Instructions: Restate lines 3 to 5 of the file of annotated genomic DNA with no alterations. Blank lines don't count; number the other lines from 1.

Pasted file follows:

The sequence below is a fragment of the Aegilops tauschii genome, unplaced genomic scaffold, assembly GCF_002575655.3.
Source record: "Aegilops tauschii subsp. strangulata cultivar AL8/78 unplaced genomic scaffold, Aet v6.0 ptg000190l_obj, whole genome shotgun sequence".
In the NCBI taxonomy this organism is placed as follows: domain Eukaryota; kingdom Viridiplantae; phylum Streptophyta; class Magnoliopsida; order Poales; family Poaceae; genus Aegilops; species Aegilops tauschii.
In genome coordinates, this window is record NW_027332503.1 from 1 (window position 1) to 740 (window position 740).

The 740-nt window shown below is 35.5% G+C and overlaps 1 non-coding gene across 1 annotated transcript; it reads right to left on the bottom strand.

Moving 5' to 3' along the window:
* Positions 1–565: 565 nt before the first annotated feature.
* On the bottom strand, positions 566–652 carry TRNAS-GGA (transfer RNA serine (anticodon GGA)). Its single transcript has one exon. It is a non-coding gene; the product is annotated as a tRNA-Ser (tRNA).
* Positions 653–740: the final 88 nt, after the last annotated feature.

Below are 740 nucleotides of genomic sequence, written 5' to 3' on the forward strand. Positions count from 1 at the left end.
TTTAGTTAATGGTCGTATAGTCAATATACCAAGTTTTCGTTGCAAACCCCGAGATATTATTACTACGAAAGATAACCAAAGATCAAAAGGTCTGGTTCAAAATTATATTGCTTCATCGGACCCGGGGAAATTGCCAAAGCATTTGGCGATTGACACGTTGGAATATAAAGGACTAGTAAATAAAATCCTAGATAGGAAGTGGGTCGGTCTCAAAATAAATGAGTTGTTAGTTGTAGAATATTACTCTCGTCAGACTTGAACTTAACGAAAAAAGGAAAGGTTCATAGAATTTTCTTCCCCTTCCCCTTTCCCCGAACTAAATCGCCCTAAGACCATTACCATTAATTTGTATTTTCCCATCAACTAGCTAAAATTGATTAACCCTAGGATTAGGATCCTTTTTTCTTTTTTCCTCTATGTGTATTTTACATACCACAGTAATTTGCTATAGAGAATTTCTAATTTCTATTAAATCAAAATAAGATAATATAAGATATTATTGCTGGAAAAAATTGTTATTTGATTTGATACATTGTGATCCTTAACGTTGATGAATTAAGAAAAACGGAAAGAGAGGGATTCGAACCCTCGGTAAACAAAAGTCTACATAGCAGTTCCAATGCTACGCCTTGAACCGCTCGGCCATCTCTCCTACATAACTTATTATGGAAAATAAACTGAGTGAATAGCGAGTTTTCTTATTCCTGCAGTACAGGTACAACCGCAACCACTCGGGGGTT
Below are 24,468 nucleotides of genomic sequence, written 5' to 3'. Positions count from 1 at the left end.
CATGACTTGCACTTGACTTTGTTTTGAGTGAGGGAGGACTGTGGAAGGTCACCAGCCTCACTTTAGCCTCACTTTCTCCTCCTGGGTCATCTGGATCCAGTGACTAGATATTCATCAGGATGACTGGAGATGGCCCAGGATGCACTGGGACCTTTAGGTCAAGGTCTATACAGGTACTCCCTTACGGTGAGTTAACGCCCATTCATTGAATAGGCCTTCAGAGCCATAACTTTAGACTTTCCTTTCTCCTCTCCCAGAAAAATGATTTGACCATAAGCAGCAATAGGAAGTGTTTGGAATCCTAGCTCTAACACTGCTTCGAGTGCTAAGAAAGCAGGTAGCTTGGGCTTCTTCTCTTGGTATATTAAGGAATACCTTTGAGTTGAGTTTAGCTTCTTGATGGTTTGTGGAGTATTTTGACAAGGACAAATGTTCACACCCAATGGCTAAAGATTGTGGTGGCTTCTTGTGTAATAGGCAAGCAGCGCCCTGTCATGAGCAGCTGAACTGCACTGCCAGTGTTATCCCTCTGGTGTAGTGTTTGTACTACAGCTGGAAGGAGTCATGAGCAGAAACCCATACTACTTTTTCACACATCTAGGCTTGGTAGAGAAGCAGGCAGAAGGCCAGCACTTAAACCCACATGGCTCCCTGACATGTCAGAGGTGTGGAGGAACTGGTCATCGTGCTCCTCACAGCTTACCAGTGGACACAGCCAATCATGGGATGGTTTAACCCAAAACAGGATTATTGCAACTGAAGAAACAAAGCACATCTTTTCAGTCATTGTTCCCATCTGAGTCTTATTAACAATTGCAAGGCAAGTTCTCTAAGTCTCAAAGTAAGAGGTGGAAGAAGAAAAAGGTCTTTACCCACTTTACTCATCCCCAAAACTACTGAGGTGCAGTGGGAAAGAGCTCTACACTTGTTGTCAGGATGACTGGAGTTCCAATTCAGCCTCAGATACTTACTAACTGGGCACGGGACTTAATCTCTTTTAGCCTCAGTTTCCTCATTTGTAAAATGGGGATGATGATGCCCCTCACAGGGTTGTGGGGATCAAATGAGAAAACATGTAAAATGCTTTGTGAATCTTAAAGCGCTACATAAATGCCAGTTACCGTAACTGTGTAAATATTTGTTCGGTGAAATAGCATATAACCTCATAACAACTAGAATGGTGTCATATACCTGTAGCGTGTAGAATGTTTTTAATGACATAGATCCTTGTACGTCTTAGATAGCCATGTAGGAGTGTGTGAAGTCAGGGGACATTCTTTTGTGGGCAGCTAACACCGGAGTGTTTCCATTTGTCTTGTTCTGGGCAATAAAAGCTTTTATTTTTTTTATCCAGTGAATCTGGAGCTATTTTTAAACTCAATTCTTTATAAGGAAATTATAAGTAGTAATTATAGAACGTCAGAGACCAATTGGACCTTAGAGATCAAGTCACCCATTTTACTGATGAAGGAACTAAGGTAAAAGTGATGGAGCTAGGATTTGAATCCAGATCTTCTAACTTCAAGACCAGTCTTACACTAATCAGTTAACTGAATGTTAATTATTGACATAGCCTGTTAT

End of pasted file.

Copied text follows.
In the NCBI taxonomy this organism is placed as follows: domain Eukaryota; kingdom Viridiplantae; phylum Streptophyta; class Magnoliopsida; order Poales; family Poaceae; genus Aegilops; species Aegilops tauschii.
In genome coordinates, this window is record NW_027332503.1 from 1 (window position 1) to 740 (window position 740).

The 740-nt window shown below is 35.5% G+C and overlaps 1 non-coding gene across 1 annotated transcript; it reads right to left on the bottom strand.